Jennifer from TN
    A:

    Patients with Parkinsonism can have gradual cognitive decline due to a neurodegenerative condition. The most common ones are dementia with Lewy bodies or Parkinson's disease dementia. Since her hand tremors are slight, dementia with Lewy bodies may be more likely. Those individuals often may have issues with visual spatial processing, fluctuating symptoms, increasing sleepiness in the day or more closing their eyes, visual hallucinations and/or talking or thrashing out in their sleep. Cholinesterase inhibitors may help these individuals. As you point out, medications can cause cognitive issues. Sinemet may increase the likelihood for false beliefs, paranoia or hallucinations. If the Sinemet was never very helpful, it may be useful to lower the dose after a discussion with her doctor. Infections (urinary and others) strokes, and metabolic conditions may cause cognitive issues as well. These must be sorted out by her doctor.  

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    Q:

    My 86 year old father has Alzheimer's and is immobile. He's deaf, and he cannot feed himself or get out of a chair. He believes that he sleeps for a long time, but in actually, he sleeps around 5 minutes. The same thing happens when he's awake—after about five minutes, he believes he is awake for a long time. This happens repeatedly, so he is awake all night. With the sleeping pills he only sleeps a few hours. What should we do to help him? 


    Lalita from NY
    A:

    There are many medications that may help sleeping issues (mirtazapine, trazodone, zolpidem, gabapentin, melatonin). Mirtazapine may improve appetite as well as help sleep. Valproate may help with sleep issues associated with excessive restlessness. Quetiapine may help with sleep issues if the individual also has false beliefs or suspiciousness symptoms. Also the use of good sleep hygiene is very important. That is, try to keep his rise times and sleep times the same every day, including naps. Try to increase activities if possible—perhaps watching slapstick comedy that he can see visually, review family pictures, picture books of topics that may interest him, crafts and more.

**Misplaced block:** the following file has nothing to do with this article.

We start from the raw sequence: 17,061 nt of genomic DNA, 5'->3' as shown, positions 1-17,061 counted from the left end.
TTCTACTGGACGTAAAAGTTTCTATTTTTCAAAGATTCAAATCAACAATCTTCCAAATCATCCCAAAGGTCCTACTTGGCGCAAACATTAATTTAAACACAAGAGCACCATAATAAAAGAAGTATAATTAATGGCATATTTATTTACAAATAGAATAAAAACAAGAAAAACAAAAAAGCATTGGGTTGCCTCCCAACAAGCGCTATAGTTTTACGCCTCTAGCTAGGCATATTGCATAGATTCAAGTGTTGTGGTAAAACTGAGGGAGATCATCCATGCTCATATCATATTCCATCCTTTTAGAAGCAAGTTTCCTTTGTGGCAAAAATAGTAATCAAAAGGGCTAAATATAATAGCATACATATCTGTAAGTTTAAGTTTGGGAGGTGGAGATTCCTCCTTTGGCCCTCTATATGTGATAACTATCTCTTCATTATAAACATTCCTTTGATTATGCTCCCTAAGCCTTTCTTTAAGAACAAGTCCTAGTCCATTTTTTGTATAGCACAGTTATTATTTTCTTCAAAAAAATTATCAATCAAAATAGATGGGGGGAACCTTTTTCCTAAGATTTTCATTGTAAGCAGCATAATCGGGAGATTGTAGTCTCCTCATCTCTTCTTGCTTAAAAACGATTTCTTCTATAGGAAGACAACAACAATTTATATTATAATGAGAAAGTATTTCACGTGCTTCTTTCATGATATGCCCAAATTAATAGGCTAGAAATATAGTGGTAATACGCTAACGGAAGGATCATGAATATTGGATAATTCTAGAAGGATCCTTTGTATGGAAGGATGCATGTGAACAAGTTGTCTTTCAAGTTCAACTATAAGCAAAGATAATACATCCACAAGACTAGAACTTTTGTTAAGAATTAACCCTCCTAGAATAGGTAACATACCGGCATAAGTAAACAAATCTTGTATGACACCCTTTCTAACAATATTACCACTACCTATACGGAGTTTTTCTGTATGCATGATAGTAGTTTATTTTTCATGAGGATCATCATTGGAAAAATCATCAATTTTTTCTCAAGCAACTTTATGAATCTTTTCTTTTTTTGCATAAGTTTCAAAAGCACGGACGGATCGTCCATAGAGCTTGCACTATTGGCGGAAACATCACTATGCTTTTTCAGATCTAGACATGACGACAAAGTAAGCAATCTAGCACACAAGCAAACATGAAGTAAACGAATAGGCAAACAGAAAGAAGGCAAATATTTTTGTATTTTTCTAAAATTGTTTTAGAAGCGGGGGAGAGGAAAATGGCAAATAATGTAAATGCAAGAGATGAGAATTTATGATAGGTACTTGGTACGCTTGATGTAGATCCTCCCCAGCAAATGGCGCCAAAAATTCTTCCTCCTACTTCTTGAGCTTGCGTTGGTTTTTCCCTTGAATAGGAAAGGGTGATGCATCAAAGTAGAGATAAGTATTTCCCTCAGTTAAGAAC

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    Q:

    I recently had an MRI and the diagnosis was the beginning of memory loss or dementia. I am 66 years old. I walk two miles a day and am in good physical condition. I also ride horses. My mother and grandmother both had Alzheimer's. Is there anything I can do to slow down the memory loss and stay ahead of the game? I am also diagnosed with depression. The medications they put me on are Namenda 10 mg twice daily, escitalopram 20mg once daily and Lorazepam 0.5mg once daily. 


    Rebecca from KS
    A:

    It is to your advantage that you are trying to be aggressive to keep your brain and body healthy. Physical and mental exercise seem to possibly slow down the cognitive decline with Alzheimer's disease. In addition to the Namenda for your cognitive loss, have your doctors consider the use of a cholinesterase inhibitor (such as donepezil, rivastigmine or galantamine). One of those medications works very well in combination with the Namenda. There is some literature that suggests vitamin E for its antioxidant effects can help slow down the course. I suggest 200 units daily. There are also many clinical trials looking at new potential treatments for Alzheimer's disease that you may qualify for. Most will have part of the study group be on a placebo and the others on the active treatment. Go to http://www.clinicaltrials.gov for a listing of current clinical trials. Note that there are some warnings about higher than 10 mg escitalopram if you are over age 60 related to heart concerns; these concerns do not seem to be seen with some other antidepressants like sertraline. Also, lorazepam can cause cognitive issues and so ask your doctor to see if you can avoid those types of medications.  

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    Q:

    My father was recently diagnosed mid-level Alzheimer's. He still exercises, is 88 years old and lives with me at our home. He does have trouble walking, but uses a walker. He is having trouble speaking at times, and his doctor is aware of his issues. But at night, usually after 8 pm, once it is time for him to get ready for bed, he starts getting totally confused. He forgets how to use the bathroom, he does not even know where it is. He is very confused and agitated. He is unsure how to get into bed, and I can tell he does not really know what is going on, but he knows me. His wife has been gone nearly 5 months in a rehab, and I know that is a factor. Should I play music or is it sundowner's syndrome? We hope to get him on some meds soon, and he is scheduled to get a scan on his brain soon. Please advise. 


    Bill from TN
    A:

    He may have some elements of Sundowning syndrome, which is common in many dementia conditions. If some of his behaviors involve suspiciousness or false beliefs or paranoia, antipsychotic medication like quetiapine or ziprasidone may be helpful. If he is packing or wanting to leave and excessively restless, valproate may be helpful. If he is anxious or depressed, an antidepressant may help these symptoms. Sometimes a mild medication to help him sleep, like trazodone, may take the edge off. Any medication should be given at least 45 minutes prior to when his symptoms usually occur to try to prevent or reduce these symptoms. Please talk to his doctor to see what they recommend. Keeping the house lit with lights prior to bedtime may reduce sundowning. Music may help.